Malakal County, Upper Nile
2016 population projection: 174,537
Major population centers: Malakal town is Upper Nile State’s capital.
Major ethnic group: Historically majority Shilluk, as is much of the area on the western banks of the White Nile.
High risk of conflict related displacement. Malakal town saw intense fighting throughout the 2013 2015 conflict, with control of the town switching sides multiple times. Each change of control spurred mass displacement of alternating ethnic groups. The UN base outside Malakal has been a protection of civilians (PoC) site for the length of that conflict. An attack on the PoC site in February 2016 killed 40 IDPs and re displaced more than 20,000. As of June 2016, UNMISS reports that 32,719 IDPs live within the camp.
*National Bureau of Statistics, Population projections for South Sudan by County
Economy & livelihoods
The Famine Early Warning System Network (FEWS NET) categorizes Malakal County as part of the “Northern Sorghum and Cattle” livelihood zone (Aug 2013) while ACTED categorizes it as part of both the “Nile and Sobat Rivers” LZ and “Eastern Floodplains LZ” (Sep 2013). In all cases, communities are agro pastoralists. The primary livelihood is agriculture, supplemented by rearing livestock, fishing and foraging. The main crops are sorghum and maize, as well as pumpkin, cowpeas, sesame and vegetables. Better off households keep cattle, goats and sheep. Fishing is seasonal, taking place primarily in the swamps towards the end of the rainy season and into the dry season. Malakal town is the State’s capital and a major market in the area. The area also has access to external markets across the border in Sudan. Seasonal migrations of pastoralists and their cattle throughout the region can be a source of conflict over pastures, access to water, and cattle raiding. Traditionally, hazards to livelihood in the area include flooding, drought, livestock disease and crop pests. The violence in the region since December 2013, however, has induced large scale displacement, disrupted normal farming cycles, and severely imperiled livelihoods, especially around Malakal town.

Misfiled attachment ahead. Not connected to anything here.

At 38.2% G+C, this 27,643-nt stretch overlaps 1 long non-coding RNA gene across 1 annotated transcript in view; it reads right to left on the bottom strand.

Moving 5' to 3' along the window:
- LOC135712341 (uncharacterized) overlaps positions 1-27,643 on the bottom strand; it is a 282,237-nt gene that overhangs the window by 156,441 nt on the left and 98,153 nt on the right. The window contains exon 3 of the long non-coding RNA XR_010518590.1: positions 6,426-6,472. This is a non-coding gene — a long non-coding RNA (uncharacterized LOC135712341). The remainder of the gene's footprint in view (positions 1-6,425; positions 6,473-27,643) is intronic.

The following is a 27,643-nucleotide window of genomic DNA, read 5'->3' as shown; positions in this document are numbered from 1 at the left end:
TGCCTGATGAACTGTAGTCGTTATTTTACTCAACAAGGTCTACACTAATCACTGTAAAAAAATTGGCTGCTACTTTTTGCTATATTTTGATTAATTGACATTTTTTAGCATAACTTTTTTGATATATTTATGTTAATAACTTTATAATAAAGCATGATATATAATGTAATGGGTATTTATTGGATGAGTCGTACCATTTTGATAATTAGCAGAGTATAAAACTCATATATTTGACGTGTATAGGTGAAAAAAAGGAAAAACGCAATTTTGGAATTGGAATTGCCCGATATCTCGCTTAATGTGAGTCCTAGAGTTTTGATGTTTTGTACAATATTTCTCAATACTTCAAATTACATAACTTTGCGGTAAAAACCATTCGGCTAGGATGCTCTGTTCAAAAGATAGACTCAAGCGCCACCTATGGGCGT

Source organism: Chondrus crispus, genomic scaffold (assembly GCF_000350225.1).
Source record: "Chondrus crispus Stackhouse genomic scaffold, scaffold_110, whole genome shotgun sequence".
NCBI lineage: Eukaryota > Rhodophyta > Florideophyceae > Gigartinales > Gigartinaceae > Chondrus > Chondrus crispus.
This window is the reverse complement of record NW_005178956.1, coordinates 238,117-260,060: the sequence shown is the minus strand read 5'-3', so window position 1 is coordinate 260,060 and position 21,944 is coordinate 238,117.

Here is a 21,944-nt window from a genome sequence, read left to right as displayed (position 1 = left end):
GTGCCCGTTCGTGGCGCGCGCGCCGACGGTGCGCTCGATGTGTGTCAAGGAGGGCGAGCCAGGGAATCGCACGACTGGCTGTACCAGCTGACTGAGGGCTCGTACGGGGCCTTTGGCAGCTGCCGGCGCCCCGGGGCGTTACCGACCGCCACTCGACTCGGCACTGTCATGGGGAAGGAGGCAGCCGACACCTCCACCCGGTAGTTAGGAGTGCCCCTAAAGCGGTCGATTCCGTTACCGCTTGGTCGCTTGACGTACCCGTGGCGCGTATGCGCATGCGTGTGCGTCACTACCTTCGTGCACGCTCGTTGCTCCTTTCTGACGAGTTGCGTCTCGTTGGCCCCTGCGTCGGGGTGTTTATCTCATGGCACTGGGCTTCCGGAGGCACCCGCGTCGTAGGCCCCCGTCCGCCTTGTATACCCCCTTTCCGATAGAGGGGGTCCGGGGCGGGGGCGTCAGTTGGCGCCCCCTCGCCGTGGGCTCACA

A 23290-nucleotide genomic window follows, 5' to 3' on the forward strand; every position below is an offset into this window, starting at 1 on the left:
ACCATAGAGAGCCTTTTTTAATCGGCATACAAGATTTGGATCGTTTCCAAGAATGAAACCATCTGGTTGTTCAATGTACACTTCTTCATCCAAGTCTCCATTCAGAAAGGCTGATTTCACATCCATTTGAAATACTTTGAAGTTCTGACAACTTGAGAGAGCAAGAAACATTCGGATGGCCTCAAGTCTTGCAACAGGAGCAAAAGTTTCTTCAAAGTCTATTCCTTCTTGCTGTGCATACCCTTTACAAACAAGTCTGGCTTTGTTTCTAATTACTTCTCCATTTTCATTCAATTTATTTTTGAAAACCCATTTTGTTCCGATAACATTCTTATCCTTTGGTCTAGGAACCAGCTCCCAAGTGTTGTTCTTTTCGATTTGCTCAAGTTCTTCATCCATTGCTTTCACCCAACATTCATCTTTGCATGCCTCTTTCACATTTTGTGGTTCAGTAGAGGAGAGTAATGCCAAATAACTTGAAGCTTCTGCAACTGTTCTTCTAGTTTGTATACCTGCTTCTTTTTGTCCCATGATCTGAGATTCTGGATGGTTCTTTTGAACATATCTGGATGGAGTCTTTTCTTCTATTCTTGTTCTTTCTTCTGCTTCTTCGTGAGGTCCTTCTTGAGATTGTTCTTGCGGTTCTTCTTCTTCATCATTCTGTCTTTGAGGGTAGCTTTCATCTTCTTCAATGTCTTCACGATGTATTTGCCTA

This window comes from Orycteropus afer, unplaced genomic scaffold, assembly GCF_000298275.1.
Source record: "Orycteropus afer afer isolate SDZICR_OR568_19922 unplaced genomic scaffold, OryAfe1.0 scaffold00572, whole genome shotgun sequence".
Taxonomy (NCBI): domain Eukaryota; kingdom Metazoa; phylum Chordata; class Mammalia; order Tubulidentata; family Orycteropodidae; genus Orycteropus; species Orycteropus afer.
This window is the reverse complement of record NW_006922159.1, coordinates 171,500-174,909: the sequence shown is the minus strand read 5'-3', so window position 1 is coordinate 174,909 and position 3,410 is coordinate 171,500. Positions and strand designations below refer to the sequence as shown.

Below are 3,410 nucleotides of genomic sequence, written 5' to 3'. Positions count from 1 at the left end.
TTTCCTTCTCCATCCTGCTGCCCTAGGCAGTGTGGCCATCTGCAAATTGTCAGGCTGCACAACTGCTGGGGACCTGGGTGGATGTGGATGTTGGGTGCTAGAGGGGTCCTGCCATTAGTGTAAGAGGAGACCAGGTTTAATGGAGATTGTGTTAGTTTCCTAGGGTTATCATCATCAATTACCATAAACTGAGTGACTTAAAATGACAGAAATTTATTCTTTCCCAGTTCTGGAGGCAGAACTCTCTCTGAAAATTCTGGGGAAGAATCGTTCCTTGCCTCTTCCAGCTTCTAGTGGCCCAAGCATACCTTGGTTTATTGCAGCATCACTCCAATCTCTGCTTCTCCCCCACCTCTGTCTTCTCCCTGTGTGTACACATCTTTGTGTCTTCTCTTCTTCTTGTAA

IPC projection for Jan-Mar 2016
The IPC projected “crisis” levels of food insecurity for Malakal County for the period of January to March 2016. This is down from the “emergency” levels projected for the County in early 2014. For Malakal town (assumedly including the Malakal PoC site), IPC specifies that the area “would likely be at least one phase worse without [the] humanitarian assistance” that being provided (Sept 2015).
Dominant Control during conflict: SPLA/M, but contested throughout.
Malakal town, Upper Nile State’s capital, has been the site of significant fighting for the length of the conflict. Control of the town switched between the SPLA IO and SPLA multiple times following the outbreak of violence in December 2013. In periods of intense fighting, the town was repeatedly deserted as the civilian population fled to the nearby UN base and neighboring counties. By April 2015, however, the SPLA had regained controlled of much of Upper Nile State – including Malakal, Akoka, Baliet, Fashoda, Maban, Melut and Renk Counties – while the SPLA IO maintained a presence in rural areas of Longochuk, Maiwut, Manyo, Nasir, Panyikang and Ulang counties.